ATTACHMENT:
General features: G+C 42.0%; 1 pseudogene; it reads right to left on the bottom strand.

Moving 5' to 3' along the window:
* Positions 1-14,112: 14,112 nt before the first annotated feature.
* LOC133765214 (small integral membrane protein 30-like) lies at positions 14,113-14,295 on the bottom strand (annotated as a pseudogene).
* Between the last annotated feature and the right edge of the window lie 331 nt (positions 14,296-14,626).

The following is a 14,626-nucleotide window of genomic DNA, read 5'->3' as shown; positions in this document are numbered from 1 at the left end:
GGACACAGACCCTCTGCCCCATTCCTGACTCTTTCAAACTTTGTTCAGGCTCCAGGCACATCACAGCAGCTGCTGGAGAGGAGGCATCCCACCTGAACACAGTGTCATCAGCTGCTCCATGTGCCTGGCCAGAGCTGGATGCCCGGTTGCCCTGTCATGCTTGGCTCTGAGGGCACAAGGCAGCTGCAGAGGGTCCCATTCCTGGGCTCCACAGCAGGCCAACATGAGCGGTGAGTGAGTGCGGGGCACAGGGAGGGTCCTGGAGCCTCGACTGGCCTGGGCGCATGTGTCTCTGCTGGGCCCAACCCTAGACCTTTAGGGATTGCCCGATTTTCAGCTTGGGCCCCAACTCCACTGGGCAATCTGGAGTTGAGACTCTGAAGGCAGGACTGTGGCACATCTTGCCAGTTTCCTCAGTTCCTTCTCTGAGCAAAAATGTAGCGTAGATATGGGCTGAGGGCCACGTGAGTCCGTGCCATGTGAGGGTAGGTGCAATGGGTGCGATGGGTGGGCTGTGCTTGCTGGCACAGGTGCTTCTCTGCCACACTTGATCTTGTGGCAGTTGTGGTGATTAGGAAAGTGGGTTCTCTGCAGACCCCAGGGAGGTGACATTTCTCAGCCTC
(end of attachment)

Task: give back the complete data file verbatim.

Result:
General features: G+C 42.0%; 1 pseudogene; it reads right to left on the bottom strand.

Moving 5' to 3' along the window:
* Positions 1-14,112: 14,112 nt before the first annotated feature.
* LOC133765214 (small integral membrane protein 30-like) lies at positions 14,113-14,295 on the bottom strand (annotated as a pseudogene).
* Between the last annotated feature and the right edge of the window lie 331 nt (positions 14,296-14,626).

The following is a 14,626-nucleotide window of genomic DNA, read 5'->3' as shown; positions in this document are numbered from 1 at the left end:
GGACACAGACCCTCTGCCCCATTCCTGACTCTTTCAAACTTTGTTCAGGCTCCAGGCACATCACAGCAGCTGCTGGAGAGGAGGCATCCCACCTGAACACAGTGTCATCAGCTGCTCCATGTGCCTGGCCAGAGCTGGATGCCCGGTTGCCCTGTCATGCTTGGCTCTGAGGGCACAAGGCAGCTGCAGAGGGTCCCATTCCTGGGCTCCACAGCAGGCCAACATGAGCGGTGAGTGAGTGCGGGGCACAGGGAGGGTCCTGGAGCCTCGACTGGCCTGGGCGCATGTGTCTCTGCTGGGCCCAACCCTAGACCTTTAGGGATTGCCCGATTTTCAGCTTGGGCCCCAACTCCACTGGGCAATCTGGAGTTGAGACTCTGAAGGCAGGACTGTGGCACATCTTGCCAGTTTCCTCAGTTCCTTCTCTGAGCAAAAATGTAGCGTAGATATGGGCTGAGGGCCACGTGAGTCCGTGCCATGTGAGGGTAGGTGCAATGGGTGCGATGGGTGGGCTGTGCTTGCTGGCACAGGTGCTTCTCTGCCACACTTGATCTTGTGGCAGTTGTGGTGATTAGGAAAGTGGGTTCTCTGCAGACCCCAGGGAGGTGACATTTCTCAGCCTC